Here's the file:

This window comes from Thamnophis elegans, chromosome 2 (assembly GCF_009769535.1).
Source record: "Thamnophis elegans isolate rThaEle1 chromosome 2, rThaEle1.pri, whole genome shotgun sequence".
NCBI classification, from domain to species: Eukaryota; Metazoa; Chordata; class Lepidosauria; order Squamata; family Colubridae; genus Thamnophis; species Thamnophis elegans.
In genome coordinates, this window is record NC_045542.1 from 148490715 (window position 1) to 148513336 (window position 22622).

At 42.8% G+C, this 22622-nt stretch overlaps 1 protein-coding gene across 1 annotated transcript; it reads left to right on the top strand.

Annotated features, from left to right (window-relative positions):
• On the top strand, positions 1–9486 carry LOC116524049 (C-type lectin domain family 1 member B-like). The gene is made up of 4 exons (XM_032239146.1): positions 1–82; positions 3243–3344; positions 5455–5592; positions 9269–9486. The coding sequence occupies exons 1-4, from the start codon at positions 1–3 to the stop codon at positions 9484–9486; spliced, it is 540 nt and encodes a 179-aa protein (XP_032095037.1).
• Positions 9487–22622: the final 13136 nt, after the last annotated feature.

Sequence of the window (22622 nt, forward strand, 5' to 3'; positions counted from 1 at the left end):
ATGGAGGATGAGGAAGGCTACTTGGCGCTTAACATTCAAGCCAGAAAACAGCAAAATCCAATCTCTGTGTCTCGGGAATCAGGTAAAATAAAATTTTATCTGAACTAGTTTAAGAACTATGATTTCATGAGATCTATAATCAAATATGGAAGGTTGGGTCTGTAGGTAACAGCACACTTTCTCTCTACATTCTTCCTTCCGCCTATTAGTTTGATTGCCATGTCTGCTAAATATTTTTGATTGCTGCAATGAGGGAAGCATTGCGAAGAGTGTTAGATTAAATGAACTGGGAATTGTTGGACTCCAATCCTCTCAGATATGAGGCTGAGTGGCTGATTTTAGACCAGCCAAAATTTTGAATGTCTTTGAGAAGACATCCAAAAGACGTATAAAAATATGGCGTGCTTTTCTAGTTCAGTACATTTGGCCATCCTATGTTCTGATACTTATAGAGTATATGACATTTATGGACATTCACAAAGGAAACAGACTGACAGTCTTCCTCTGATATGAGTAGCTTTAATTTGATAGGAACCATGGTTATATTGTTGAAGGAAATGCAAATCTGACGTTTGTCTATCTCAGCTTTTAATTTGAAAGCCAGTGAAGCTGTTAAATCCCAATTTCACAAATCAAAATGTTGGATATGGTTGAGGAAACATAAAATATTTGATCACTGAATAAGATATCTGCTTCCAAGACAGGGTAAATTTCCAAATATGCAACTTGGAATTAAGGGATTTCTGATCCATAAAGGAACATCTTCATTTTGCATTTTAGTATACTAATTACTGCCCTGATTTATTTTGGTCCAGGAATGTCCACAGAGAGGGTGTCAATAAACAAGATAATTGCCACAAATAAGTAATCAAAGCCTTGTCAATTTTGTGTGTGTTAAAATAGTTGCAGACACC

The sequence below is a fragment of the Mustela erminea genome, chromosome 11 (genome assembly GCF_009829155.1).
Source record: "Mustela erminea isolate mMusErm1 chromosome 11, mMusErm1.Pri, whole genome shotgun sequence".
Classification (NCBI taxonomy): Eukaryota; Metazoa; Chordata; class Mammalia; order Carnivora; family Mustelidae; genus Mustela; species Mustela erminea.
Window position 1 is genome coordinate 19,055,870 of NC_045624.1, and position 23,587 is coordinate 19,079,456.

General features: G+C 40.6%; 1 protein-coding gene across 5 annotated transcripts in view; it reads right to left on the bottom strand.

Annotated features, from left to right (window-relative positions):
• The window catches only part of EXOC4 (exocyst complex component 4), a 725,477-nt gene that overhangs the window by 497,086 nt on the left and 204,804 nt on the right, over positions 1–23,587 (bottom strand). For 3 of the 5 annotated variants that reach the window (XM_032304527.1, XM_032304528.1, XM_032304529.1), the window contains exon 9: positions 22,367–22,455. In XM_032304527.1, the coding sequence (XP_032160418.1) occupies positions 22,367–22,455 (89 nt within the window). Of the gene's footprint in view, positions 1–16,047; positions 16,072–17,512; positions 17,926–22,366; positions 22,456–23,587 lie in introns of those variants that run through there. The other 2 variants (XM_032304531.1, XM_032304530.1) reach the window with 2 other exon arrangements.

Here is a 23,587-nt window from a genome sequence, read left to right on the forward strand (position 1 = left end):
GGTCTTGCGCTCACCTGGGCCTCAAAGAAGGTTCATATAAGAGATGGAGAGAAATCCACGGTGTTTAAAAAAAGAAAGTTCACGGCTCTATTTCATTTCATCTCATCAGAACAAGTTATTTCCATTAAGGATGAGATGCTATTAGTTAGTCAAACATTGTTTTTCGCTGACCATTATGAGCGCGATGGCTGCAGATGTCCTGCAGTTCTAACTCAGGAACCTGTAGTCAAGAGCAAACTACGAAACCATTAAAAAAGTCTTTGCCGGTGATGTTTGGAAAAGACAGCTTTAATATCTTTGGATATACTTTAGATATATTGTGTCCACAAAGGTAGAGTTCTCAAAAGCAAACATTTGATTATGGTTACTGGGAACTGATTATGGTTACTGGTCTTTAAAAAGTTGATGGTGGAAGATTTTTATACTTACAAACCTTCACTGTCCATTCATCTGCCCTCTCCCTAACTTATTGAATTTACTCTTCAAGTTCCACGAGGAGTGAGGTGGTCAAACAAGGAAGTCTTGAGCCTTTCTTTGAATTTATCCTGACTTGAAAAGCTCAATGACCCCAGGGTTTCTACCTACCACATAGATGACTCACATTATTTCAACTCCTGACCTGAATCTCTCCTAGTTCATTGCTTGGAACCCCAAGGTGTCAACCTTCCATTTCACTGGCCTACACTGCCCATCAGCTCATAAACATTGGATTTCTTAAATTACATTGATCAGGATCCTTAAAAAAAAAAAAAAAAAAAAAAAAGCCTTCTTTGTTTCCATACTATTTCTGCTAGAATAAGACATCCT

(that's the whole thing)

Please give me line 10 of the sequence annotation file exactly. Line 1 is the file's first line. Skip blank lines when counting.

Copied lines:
ATGGAGGATGAGGAAGGCTACTTGGCGCTTAACATTCAAGCCAGAAAACAGCAAAATCCAATCTCTGTGTCTCGGGAATCAGGTAAAATAAAATTTTATCTGAACTAGTTTAAGAACTATGATTTCATGAGATCTATAATCAAATATGGAAGGTTGGGTCTGTAGGTAACAGCACACTTTCTCTCTACATTCTTCCTTCCGCCTATTAGTTTGATTGCCATGTCTGCTAAATATTTTTGATTGCTGCAATGAGGGAAGCATTGCGAAGAGTGTTAGATTAAATGAACTGGGAATTGTTGGACTCCAATCCTCTCAGATATGAGGCTGAGTGGCTGATTTTAGACCAGCCAAAATTTTGAATGTCTTTGAGAAGACATCCAAAAGACGTATAAAAATATGGCGTGCTTTTCTAGTTCAGTACATTTGGCCATCCTATGTTCTGATACTTATAGAGTATATGACATTTATGGACATTCACAAAGGAAACAGACTGACAGTCTTCCTCTGATATGAGTAGCTTTAATTTGATAGGAACCATGGTTATATTGTTGAAGGAAATGCAAATCTGACGTTTGTCTATCTCAGCTTTTAATTTGAAAGCCAGTGAAGCTGTTAAATCCCAATTTCACAAATCAAAATGTTGGATATGGTTGAGGAAACATAAAATATTTGATCACTGAATAAGATATCTGCTTCCAAGACAGGGTAAATTTCCAAATATGCAACTTGGAATTAAGGGATTTCTGATCCATAAAGGAACATCTTCATTTTGCATTTTAGTATACTAATTACTGCCCTGATTTATTTTGGTCCAGGAATGTCCACAGAGAGGGTGTCAATAAACAAGATAATTGCCACAAATAAGTAATCAAAGCCTTGTCAATTTTGTGTGTGTTAAAATAGTTGCAGACACC